Isolation is one of the main tenants of ACID. A database’s transactions are considered to be fully isolated if two transactions performed at the same time do not interact with each other in any way. A formal definition of full isolation is that a database’s transactions are fully isolated if when multiple transactions are performed at the same time, there exists an ordering of the transactions such that executing the transactions concurrently behaves the same as executing the transactions one by one in that order.

By default, Postgres does not provide full transaction isolation (the same holds true for most SQL databases under the default settings). That means there are a variety of cases where two transactions can interact with each other. These cases are usually unexpected by Postgres users and commonly result in bugs in those users’s code. Let’s first take a look at the exact isolation semantics Postgres provides. Then we can take look at the different interactions and use the isolation semantics to explain why each interaction occurs.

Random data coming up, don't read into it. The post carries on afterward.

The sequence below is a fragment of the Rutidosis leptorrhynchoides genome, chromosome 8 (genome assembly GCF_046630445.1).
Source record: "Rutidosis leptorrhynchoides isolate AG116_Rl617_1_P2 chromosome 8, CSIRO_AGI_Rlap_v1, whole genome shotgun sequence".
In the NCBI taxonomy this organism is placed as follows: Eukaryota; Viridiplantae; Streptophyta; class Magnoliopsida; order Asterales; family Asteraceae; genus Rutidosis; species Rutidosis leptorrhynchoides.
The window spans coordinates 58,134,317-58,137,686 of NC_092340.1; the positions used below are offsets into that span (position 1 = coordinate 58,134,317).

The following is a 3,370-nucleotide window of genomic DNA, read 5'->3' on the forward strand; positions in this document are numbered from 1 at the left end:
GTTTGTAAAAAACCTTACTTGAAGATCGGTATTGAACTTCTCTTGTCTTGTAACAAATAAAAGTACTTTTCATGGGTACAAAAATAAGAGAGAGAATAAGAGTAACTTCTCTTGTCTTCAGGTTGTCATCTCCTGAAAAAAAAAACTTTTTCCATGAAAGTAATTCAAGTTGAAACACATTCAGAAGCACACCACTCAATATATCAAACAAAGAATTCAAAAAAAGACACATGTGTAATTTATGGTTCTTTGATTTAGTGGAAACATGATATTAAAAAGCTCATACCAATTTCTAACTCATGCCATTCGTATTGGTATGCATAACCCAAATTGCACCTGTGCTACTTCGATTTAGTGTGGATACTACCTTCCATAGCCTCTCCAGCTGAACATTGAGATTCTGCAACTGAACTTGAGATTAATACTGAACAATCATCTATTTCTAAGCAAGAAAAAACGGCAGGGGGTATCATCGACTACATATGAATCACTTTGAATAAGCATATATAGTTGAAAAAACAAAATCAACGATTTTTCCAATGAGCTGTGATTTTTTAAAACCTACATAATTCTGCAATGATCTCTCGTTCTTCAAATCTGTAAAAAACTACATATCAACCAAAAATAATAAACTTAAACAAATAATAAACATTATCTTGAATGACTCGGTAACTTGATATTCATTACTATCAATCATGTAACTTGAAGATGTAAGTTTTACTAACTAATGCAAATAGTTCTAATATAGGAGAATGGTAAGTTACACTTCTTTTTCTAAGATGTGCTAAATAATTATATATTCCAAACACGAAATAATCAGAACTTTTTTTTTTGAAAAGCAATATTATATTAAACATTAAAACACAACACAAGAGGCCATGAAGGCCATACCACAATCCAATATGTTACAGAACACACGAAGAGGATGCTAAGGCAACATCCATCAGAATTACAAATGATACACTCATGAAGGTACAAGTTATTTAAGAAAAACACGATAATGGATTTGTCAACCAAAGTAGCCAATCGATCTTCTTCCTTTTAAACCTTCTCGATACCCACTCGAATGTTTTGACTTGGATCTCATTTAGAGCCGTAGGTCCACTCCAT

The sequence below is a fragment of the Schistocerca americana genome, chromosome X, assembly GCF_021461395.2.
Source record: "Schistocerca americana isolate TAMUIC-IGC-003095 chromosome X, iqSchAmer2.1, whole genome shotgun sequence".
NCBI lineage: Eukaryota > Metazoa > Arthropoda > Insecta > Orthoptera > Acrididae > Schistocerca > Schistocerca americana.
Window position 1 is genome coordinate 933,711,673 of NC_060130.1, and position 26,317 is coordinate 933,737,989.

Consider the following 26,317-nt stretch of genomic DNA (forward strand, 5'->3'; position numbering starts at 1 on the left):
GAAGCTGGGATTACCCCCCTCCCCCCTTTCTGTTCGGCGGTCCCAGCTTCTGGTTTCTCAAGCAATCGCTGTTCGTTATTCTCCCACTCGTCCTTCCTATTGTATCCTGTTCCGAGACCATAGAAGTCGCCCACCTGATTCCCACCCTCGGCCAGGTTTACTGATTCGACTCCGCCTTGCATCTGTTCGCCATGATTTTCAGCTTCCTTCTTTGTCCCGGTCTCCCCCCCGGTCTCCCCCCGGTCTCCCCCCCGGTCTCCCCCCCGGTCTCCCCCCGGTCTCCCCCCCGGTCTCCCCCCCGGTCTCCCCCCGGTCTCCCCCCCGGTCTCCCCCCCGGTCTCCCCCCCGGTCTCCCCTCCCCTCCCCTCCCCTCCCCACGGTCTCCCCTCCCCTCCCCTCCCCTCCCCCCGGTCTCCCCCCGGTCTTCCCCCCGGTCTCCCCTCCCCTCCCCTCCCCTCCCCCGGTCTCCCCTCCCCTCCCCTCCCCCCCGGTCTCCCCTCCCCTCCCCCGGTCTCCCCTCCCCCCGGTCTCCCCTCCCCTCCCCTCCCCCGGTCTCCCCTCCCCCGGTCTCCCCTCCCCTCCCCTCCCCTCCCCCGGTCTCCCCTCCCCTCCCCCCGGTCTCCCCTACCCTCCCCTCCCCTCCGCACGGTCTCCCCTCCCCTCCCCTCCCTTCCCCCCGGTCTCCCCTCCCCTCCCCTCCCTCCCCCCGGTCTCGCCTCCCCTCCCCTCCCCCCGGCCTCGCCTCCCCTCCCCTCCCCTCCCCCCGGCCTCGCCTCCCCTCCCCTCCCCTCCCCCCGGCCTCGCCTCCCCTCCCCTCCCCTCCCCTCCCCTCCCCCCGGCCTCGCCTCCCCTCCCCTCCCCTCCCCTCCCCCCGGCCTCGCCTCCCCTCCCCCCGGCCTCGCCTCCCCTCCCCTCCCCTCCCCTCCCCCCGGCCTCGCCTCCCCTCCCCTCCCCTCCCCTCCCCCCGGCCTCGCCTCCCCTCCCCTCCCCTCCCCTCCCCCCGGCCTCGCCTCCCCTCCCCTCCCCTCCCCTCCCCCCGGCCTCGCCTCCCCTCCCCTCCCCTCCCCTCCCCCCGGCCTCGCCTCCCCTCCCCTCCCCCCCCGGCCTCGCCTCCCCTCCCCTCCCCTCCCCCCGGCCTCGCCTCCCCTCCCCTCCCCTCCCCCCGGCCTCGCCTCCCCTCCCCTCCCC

For the isolation semantics, you will only need to understand how Postgres handles SELECT statements and how Postgres handles statements that modify data such as UPDATE and DELETE.

SELECT

Whenever a SELECT statement is in Postgres, Postgres takes a snapshot of the current state of the database and runs the SELECT against that snapshot. The effects of all transactions that committed before the snapshot are visible to the SELECT statement. On the other hand, the effects of all transactions that either failed or committed after the snapshot was taken are completely invisible to the SELECT statement. It’s important to note that a new snapshot is created for each SELECT statement and not for each transaction. That means two SELECT statements in the same transaction will each have their own snapshot of the database.